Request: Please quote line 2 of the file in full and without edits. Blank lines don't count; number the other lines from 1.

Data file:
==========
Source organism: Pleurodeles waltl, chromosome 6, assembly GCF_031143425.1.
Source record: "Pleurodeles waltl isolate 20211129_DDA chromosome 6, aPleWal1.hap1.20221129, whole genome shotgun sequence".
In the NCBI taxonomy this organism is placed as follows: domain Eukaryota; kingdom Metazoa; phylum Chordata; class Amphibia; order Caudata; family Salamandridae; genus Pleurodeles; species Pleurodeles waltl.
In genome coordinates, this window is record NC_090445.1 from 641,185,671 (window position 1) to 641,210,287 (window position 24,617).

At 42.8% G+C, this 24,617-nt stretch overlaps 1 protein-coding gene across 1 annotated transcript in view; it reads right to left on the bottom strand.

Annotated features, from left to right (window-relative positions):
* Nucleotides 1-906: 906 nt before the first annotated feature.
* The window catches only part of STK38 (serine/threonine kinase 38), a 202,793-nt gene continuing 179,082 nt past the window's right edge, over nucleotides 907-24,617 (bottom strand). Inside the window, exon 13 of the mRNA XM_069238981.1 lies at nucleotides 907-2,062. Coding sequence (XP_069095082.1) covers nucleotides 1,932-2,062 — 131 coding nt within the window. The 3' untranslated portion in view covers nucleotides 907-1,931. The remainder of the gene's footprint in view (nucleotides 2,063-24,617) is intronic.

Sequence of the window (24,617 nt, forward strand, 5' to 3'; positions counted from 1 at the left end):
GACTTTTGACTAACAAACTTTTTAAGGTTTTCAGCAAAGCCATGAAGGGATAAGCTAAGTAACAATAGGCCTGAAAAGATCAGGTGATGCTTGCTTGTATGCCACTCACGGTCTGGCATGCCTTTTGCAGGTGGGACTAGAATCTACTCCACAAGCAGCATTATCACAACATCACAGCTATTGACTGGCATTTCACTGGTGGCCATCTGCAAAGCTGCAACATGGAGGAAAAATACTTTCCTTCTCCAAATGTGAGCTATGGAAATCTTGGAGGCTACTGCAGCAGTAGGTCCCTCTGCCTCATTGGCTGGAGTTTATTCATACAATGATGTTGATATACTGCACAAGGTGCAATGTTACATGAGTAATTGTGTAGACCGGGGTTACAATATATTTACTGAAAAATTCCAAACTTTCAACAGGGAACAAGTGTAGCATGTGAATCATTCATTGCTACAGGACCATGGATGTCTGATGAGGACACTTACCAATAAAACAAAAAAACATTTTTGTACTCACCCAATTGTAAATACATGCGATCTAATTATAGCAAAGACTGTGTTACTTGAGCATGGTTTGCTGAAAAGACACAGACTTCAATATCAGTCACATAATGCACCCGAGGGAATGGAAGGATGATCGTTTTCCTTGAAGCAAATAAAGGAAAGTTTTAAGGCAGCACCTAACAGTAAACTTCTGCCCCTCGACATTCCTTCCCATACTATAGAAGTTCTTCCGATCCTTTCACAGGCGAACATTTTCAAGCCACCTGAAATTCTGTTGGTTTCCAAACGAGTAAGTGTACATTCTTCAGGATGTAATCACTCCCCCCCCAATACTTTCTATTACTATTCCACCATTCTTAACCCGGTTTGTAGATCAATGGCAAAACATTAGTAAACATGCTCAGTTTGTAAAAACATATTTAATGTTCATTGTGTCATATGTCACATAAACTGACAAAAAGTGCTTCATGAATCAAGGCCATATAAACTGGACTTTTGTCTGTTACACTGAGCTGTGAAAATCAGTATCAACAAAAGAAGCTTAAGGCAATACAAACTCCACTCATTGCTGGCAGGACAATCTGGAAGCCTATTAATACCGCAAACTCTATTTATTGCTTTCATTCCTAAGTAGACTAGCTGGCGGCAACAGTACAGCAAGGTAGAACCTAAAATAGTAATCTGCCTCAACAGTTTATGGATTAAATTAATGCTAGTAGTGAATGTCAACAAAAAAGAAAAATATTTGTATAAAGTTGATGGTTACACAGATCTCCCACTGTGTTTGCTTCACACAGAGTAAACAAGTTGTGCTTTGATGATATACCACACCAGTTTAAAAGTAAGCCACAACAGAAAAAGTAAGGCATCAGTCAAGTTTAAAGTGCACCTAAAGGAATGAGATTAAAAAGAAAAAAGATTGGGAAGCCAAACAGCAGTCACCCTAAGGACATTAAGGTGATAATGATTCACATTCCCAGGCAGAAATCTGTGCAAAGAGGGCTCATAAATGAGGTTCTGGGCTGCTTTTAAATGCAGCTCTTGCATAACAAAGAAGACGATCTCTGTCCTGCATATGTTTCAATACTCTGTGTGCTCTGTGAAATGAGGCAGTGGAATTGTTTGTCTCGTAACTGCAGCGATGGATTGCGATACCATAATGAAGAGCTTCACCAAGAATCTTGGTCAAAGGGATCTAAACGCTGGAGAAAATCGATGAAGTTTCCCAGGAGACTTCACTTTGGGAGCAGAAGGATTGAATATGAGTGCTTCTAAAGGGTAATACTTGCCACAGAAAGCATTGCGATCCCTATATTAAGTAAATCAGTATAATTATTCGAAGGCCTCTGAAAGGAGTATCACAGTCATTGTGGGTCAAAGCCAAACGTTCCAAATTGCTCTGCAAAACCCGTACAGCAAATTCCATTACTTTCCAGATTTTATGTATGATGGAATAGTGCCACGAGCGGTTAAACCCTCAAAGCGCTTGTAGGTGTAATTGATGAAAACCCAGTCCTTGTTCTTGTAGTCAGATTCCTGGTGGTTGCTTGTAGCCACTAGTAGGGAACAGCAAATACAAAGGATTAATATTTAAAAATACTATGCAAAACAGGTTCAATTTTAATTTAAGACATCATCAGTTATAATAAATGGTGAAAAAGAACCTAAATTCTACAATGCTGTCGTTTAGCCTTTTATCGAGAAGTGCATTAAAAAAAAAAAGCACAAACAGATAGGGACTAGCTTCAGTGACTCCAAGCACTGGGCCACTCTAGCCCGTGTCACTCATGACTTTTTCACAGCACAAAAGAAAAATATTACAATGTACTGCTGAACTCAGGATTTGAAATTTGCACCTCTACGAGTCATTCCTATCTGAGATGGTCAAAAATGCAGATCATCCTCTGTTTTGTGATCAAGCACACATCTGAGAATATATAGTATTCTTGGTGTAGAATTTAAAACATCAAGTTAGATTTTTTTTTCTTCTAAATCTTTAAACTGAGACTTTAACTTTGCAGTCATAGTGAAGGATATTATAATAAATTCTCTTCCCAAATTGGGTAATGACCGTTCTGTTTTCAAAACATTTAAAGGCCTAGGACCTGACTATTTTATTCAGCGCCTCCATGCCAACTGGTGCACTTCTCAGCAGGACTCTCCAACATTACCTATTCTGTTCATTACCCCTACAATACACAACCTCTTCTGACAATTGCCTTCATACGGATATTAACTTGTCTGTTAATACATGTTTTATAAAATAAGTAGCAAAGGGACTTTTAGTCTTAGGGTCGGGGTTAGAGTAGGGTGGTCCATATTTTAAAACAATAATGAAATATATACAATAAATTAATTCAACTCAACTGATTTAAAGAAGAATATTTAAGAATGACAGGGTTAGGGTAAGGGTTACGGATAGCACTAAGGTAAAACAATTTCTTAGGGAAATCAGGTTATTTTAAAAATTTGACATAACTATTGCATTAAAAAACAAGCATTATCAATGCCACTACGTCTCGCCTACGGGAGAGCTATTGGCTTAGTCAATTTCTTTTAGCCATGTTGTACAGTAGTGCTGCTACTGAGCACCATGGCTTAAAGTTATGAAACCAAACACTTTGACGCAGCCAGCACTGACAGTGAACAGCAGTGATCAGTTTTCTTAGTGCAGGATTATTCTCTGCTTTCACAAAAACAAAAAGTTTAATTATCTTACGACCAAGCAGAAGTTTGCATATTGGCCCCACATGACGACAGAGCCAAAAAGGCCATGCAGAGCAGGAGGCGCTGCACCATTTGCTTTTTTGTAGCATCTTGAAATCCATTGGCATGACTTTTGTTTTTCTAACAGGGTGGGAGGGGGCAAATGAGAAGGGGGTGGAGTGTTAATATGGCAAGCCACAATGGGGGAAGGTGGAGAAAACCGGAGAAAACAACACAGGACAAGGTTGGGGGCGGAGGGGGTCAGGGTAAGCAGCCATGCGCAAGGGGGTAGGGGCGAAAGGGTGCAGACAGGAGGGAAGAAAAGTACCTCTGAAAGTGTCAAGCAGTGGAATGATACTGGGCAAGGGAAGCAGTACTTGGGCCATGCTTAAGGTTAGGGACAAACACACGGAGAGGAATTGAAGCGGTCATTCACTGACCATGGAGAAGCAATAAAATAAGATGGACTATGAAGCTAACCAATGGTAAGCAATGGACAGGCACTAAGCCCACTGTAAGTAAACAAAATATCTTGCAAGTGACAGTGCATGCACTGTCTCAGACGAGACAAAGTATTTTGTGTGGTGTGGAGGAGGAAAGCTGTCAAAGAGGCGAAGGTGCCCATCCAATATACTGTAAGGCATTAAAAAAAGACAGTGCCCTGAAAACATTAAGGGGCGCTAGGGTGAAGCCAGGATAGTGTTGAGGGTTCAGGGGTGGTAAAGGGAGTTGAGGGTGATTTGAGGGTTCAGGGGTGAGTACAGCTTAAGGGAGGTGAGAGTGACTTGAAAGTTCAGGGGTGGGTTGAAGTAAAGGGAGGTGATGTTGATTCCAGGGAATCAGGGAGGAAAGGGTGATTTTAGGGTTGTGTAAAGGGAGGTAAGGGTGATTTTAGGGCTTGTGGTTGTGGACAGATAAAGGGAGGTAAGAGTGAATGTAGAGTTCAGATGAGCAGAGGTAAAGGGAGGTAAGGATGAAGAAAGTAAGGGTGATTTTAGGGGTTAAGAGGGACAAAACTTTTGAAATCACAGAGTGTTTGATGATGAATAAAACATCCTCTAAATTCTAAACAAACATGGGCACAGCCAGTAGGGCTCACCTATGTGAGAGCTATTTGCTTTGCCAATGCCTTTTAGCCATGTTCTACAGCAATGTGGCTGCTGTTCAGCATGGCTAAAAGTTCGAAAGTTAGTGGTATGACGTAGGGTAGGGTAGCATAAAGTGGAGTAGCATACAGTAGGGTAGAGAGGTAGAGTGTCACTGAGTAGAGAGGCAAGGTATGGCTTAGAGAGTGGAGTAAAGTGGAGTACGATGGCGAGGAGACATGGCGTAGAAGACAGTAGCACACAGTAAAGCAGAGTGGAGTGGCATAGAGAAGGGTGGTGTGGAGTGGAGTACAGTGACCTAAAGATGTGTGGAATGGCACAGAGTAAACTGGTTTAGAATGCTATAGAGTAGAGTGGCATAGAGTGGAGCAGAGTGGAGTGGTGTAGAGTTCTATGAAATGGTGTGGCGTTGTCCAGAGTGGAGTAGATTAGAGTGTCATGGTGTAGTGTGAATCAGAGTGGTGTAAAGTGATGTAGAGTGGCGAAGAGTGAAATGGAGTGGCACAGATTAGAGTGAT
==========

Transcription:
Source record: "Pleurodeles waltl isolate 20211129_DDA chromosome 6, aPleWal1.hap1.20221129, whole genome shotgun sequence".